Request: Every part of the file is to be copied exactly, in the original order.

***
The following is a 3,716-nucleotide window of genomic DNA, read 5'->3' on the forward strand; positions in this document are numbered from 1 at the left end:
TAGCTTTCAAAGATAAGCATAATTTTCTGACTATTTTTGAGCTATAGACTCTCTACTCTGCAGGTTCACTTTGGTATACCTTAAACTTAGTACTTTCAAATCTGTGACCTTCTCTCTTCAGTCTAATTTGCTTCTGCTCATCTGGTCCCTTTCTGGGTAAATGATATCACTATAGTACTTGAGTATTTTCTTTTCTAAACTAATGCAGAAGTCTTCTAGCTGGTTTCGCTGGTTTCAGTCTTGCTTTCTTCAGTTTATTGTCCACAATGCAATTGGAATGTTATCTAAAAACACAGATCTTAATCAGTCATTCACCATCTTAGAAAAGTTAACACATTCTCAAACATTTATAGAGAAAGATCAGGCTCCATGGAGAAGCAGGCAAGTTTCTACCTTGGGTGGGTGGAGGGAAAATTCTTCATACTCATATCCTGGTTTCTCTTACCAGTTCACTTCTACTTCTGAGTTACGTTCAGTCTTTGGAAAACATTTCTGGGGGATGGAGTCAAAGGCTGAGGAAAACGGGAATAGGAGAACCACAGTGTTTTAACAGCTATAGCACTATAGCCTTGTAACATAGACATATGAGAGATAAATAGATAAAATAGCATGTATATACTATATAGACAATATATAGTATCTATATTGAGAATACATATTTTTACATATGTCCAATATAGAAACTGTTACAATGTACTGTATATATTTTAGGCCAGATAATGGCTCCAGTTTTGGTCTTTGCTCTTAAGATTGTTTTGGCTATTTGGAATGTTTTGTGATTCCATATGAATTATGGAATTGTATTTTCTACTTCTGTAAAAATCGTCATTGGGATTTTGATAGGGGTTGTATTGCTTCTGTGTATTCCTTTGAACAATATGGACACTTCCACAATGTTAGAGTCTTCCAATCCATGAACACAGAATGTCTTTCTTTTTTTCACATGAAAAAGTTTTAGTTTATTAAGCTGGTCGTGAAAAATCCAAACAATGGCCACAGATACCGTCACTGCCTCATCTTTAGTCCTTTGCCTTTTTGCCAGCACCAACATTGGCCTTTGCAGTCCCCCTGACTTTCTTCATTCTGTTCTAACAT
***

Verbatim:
The following is a 3,716-nucleotide window of genomic DNA, read 5'->3' on the forward strand; positions in this document are numbered from 1 at the left end:
TAGCTTTCAAAGATAAGCATAATTTTCTGACTATTTTTGAGCTATAGACTCTCTACTCTGCAGGTTCACTTTGGTATACCTTAAACTTAGTACTTTCAAATCTGTGACCTTCTCTCTTCAGTCTAATTTGCTTCTGCTCATCTGGTCCCTTTCTGGGTAAATGATATCACTATAGTACTTGAGTATTTTCTTTTCTAAACTAATGCAGAAGTCTTCTAGCTGGTTTCGCTGGTTTCAGTCTTGCTTTCTTCAGTTTATTGTCCACAATGCAATTGGAATGTTATCTAAAAACACAGATCTTAATCAGTCATTCACCATCTTAGAAAAGTTAACACATTCTCAAACATTTATAGAGAAAGATCAGGCTCCATGGAGAAGCAGGCAAGTTTCTACCTTGGGTGGGTGGAGGGAAAATTCTTCATACTCATATCCTGGTTTCTCTTACCAGTTCACTTCTACTTCTGAGTTACGTTCAGTCTTTGGAAAACATTTCTGGGGGATGGAGTCAAAGGCTGAGGAAAACGGGAATAGGAGAACCACAGTGTTTTAACAGCTATAGCACTATAGCCTTGTAACATAGACATATGAGAGATAAATAGATAAAATAGCATGTATATACTATATAGACAATATATAGTATCTATATTGAGAATACATATTTTTACATATGTCCAATATAGAAACTGTTACAATGTACTGTATATATTTTAGGCCAGATAATGGCTCCAGTTTTGGTCTTTGCTCTTAAGATTGTTTTGGCTATTTGGAATGTTTTGTGATTCCATATGAATTATGGAATTGTATTTTCTACTTCTGTAAAAATCGTCATTGGGATTTTGATAGGGGTTGTATTGCTTCTGTGTATTCCTTTGAACAATATGGACACTTCCACAATGTTAGAGTCTTCCAATCCATGAACACAGAATGTCTTTCTTTTTTTCACATGAAAAAGTTTTAGTTTATTAAGCTGGTCGTGAAAAATCCAAACAATGGCCACAGATACCGTCACTGCCTCATCTTTAGTCCTTTGCCTTTTTGCCAGCACCAACATTGGCCTTTGCAGTCCCCCTGACTTTCTTCATTCTGTTCTAACAT